Archives: writing

I Can’t Afford an Editor

I Can’t Afford an Editor.”   

I hear this claim in every class I teach or writer’s group I attend. The complaint hides two fears: bloody red ink on your manuscript and the idea that a supposed, expert stranger will tell you what to write. The cost is a factor but it is not the factor. 

 

To allay your fears and minimize the cost know that editing is an iterative, not a one and done process. What do I mean?

  • Only you can write your 1st draft. Introducing an editor at this phase is a form of creative suicide;
  • Create a full draft, celebrate, and self-edit after you take the following steps:
    • Celebrate your accomplishment
    • Allow the text to marinate in a safe inaccessible place for 2-6 weeks
    • Read the full manuscript as a reader, not a writer
      • Understand that you can never be a fully objective reader
    • Return to the text to read as a self-editor
      • Is the point of view consistent?
      • Are there adequate transitions?
      • Have you used enough dialogue to move the action forward?
      • Is the pace and tone in keeping with the genre?
      • Did you use the five senses as tools to show not tell your story?
  • Use your self-edits to write a second draft.
    • Be amazed by how you have improved the text
  • Do a copyedit of the second draft, use online tools to help you
    • Spell & grammar checks
    • Grammarly.com
    • Search and replace tools
  • Ask other writers to act as beta readers:
    • Specify what you want from readers
    • Specify the desired turn around time
      • Be sure the anticipated return is reasonable for the length of the manuscript
      • Don’t resent a no response, timing is everything
      • Be willing to reciprocate
  • Read through the provided edits with care
    • Consider every comment and use those that resonate to complete your third draft

Presuming that you’ve made edits to the manuscript based on reader feedback, re-read the text with the above-bulleted self-edit questions in mind, performed a second tools scan, and made all changes you can identify you will have a completed third draft and you haven’t spent a cent. Congratulations!

Time to hire an editor.

How do you find the right editor?

See you next post. Happy writing.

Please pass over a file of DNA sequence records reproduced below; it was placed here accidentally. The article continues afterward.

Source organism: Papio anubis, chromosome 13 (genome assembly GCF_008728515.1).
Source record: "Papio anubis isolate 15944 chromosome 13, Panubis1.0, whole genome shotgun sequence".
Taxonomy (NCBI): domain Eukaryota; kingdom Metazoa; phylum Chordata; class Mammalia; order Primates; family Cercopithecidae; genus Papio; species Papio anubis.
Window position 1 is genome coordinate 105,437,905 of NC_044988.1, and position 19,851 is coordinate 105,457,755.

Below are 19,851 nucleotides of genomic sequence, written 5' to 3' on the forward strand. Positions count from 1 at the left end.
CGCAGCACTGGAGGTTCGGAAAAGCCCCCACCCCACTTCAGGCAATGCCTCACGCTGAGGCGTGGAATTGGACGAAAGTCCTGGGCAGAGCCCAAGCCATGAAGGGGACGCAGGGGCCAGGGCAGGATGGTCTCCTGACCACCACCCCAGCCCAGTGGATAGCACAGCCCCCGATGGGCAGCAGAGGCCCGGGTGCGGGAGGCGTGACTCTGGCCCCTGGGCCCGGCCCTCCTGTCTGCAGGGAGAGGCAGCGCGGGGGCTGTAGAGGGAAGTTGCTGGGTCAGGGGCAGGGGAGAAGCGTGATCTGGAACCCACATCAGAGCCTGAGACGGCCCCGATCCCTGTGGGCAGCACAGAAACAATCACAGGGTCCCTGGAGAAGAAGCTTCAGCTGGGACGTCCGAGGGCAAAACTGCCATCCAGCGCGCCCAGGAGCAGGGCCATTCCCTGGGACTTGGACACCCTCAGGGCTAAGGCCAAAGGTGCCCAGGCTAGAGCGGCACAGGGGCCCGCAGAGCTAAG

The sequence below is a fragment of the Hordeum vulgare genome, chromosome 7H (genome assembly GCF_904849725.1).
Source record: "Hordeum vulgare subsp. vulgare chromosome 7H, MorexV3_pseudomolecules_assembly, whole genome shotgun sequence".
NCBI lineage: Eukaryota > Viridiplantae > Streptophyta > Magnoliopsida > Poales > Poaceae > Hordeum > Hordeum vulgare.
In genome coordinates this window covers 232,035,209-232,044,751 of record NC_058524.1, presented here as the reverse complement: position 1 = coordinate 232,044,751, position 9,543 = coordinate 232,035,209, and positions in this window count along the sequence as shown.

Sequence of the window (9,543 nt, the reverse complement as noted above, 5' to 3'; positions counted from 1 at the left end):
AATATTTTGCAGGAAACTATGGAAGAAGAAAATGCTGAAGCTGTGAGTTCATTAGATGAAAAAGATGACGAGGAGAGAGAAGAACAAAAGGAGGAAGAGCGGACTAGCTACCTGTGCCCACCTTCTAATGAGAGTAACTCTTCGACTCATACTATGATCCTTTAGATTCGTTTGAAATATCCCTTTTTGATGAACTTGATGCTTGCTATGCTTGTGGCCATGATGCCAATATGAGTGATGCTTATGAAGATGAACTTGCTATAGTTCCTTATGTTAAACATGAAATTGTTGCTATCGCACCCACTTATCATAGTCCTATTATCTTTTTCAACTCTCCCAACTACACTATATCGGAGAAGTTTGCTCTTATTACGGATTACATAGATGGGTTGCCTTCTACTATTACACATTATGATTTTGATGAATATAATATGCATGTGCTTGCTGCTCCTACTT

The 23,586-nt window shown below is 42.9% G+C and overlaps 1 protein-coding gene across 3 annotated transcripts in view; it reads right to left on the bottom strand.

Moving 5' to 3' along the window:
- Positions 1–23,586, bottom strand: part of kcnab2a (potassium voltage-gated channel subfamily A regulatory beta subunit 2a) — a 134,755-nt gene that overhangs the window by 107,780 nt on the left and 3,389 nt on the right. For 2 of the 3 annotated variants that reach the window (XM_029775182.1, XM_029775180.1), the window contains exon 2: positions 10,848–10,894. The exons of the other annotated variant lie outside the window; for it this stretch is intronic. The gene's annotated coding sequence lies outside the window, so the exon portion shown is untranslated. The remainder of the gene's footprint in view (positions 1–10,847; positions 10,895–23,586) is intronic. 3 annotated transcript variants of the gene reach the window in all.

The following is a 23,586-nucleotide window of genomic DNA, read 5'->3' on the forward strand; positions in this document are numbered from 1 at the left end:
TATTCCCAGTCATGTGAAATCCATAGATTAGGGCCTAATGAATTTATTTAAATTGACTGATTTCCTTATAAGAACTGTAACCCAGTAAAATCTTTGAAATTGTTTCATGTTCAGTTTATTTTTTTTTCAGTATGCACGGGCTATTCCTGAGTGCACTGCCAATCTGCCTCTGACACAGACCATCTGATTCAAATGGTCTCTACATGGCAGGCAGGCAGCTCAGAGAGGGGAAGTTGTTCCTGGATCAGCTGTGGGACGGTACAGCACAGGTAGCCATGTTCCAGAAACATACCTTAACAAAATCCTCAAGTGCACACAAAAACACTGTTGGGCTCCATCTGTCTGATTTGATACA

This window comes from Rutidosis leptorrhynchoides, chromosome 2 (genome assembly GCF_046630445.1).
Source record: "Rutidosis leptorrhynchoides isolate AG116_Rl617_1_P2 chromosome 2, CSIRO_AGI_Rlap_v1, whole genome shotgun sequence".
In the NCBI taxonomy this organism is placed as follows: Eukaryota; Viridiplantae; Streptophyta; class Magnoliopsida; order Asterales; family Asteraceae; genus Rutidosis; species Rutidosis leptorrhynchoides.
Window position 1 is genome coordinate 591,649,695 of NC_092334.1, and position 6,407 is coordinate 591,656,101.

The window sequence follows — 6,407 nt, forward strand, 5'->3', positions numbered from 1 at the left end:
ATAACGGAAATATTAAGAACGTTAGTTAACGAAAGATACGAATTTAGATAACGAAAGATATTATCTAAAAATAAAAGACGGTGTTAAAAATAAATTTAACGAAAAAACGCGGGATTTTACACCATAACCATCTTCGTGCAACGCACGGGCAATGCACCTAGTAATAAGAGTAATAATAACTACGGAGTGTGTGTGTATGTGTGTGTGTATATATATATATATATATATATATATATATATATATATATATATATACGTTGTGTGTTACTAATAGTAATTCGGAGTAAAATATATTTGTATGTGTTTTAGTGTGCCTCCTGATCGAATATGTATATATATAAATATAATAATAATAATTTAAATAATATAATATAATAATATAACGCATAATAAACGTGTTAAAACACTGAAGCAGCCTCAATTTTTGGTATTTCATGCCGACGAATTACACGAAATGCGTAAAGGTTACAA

Cara Caras, Baking, and Readers

Cara Caras, Baking, and Readers

 

I am a writer and a baker. When I feel stuck in my writing, I bake. I recently made a new recipe: Cara Cara Cake. A Cara Cara is a seasonal orange available in the northeast from late January until almost March. The bright rind is a color once limited to circus clowns. The semi-sweet, juicy flesh imitates the dark pink of Blood Oranges. I stumbled upon a recipe for a Bundt-type cake that included two whole unspecified oranges. I chose the Cara Caras to adapt the cake  chttps://food52.com/recipes/75095-sunset-s-whole-orange-cake as I choose the identity markers of a character, accessible and yet unexpected.

I don’t believe a recipe has to be followed to the letter for a good outcome. I am a pantser as a writer and as a baker. Recipes are concepts rather than scripture. First drafts, like a new recipe, are a test of imagination and skill. Submission-ready manuscripts are concepts tempered and coereced into final formats, like batter that becomes a fully iced and decorated cake.

 

Despite experience in both arenas I have yet to learn which of my creations will be a hit with my audience. I expected my new cake to be good, but I did not expect it to elicit rhapsody from the various audiences served. The response was so great I was asked for the recipe by a dozen people. Every event after the first serving brought a request for a re-bake. While flattering, I try not to repeat recipes just I try not to create stale characters. Yet, I have come to learn that an audience is a collaborator regardless of what I create. I have to trust that that the taster of my deserts or the reader of my work has accepted what I present and that in some way it touches on what is good food for him or her. I also have to accept when collaborators withhold feedback or give flat responses. Thank god for tasters, editors, and readers.

Make Your Own Rules

If you write and you want to learn more about your craft you’ve probably read dozens of articles that include the following:

The 3 rules of…

7 rules to…

If you want to be published follow the 10 rules…

Preface the word rule with a number between one and ten and you are well on your way to a silver bullet article or blog.  Why silver bullet? Like a diet that starts on New Year’s Day, our magical thinking likes to believe the last set of rules read will rock our writing world. We don’t like to accept that a successful diet requires less food and more exercise and successful writing requires, wait for it, writing. You become a better writer by writing. Bummer, huh?

As a writing instructor, I’ve seen eager faces wait for the silver-platter epiphany. I’ve also experienced the group reaction of eight students who become simultaneously crestfallen at the reality of writing as a practice.

If you need rules as a writer, make your own. Define your writing ritual. My writing ritual is of little value to you. I can’t tell you which space resonates with you. I can’t say whether you should sit or stand, use a keyboard, a number 2 pencil, or a quill, play music as you write or meditate before you begin. Writing is personal. Success is defined by you and the goals you set. Success is reached by the recipe you create to attain your goals. Stay true and practice, practice, practice until you become the writer you want to be.

 

Happy Writing.

© 2018 Lee Heffner – Author